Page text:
Also, the outdoor images, often have dull grey skies, which is also very unappealing to the eye. Blue skies with white (not over exposed) clouds, may be corny, but a very good photographer told me (around 1978) "don't scorn the corn", in relation to selling images. It still holds true. Make sure your shots are as appealing as possible to the viewer - show them what you would want to see!

    • Upvote 2

  7. 3 hours ago, Ed Rooney said:

    Marianne, I'm curious what you did about a property release for that lighthouse? 


     I suspect @Marianne didn't do anything about it. The Lighthouse below is (literally) 5 minutes drive from my house. I photograph it regularly, and it is a location for the workshops I offer, on a weekly basis, for individuals and groups. I have also been paid to teach there for the Great Irish Lighthouses organization who own it and I know all of the committee members who run it.

    They are delighted to have it appear (as it has) in magazines and books and they frequently share my  social media posts. They even gave away 100 postcards with my details on the back, and a photo of it on the front, at the hut where tourists pay to visit the lighthouse.

     

    I have never asked them to sign a PR and no one has ever told me it's not needed. I would assume that most other lighthouse owners, especially those that are a commercial venture (and many are), would be happy to see it published.

     

    The main point about any release, though, is that the purchaser of the image (not the photographer) is responsible for determining if it's needed. I just put "NO" next to 'Do you have a signed Property Release', and leave it to whoever is buying the image to decide if they need it signed. 

    2A5F3B0.jpg

    • Upvote 1

  8. 1 hour ago, CrowingHen said:

    On a side note, do they look edited?  I just used my white box and the camera on manual to make the white part white.  If they look edited, it means it worked!  yeh. But maybe it looks too edited for stock photography?  Personally, I wish they had more of a cut-out look because they have too much shadow and I have to send it to the graphic designer to remove the shadow when we use it at work otherwise it won't fit with the already established picture theme.  I hope to learn how to do that in the new year.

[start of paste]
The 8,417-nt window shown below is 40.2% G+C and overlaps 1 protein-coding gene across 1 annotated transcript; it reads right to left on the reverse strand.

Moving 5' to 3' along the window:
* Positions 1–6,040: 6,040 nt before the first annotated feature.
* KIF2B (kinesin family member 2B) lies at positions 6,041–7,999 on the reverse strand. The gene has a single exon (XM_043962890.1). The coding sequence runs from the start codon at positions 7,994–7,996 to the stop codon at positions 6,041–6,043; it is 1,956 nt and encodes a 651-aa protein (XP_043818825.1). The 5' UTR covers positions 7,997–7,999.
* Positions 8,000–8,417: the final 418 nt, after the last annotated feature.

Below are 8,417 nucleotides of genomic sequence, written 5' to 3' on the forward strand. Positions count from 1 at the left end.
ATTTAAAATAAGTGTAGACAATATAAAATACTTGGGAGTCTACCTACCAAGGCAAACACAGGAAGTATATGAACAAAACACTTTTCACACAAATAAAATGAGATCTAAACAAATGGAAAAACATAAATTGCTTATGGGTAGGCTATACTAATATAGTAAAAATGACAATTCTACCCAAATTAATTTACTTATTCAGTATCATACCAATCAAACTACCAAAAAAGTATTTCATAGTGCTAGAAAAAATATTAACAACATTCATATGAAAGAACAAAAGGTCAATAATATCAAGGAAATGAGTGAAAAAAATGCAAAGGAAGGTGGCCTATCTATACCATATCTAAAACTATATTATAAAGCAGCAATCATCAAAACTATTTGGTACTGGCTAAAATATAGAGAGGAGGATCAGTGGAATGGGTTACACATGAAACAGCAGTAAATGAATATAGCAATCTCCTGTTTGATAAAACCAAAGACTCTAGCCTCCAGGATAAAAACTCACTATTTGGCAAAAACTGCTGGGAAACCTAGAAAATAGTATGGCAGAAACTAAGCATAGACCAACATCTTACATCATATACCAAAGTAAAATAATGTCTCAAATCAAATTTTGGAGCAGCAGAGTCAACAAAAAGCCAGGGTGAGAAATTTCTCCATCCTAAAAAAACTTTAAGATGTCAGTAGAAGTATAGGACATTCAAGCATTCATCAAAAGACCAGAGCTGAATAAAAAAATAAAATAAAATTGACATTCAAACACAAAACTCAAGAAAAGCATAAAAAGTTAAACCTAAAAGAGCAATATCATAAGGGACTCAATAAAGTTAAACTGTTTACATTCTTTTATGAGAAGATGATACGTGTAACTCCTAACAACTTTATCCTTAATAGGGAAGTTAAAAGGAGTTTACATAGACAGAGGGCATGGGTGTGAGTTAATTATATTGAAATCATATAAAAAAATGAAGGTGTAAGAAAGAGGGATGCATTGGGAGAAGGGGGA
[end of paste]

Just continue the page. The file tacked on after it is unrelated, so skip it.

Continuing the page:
It's easy to get a cut-out look by increasing the exposure on the background. I hope you don't mind, but I did this on one of your images, in Lightroom, using the adjustment brush tool, with an increase of 2/3's of a stop on the exposure. This is a bit rough, as I spent (literally) only 2 minutes on it. But it shows what can be done.

    Be careful of the shadows under the objects, though. These are harder to take out. Try to get the soft-box immediately above the objects, rather than on an angle to them when shooting. Also, having all objects on the background (rather than above others), will help to reduce shadows.

    bobbins.jpg

    • Like 1

  9. 16 minutes ago, John Morrison said:

    I've heard contributors write that they upload so many similars because they just can't decide which of their pix are the best. Well, the edit/discard routine is a vital part of the photographic process (especially now, with digital, when it's as cheap to shoot 100 frames as it is to shoot 10), and there's really no excuse to upload loads of similars, simply because we can!

     

    My Lightroom routine starts with sorting the rubbish, often whittling down 100 images to 15 or less. Under/over exposed, camera shake, poor composition, high noise etc etc all get the big X. But, I still may be left with more than 5 that are all "good", and sufficiently varied. It's then that submission choices get tricky.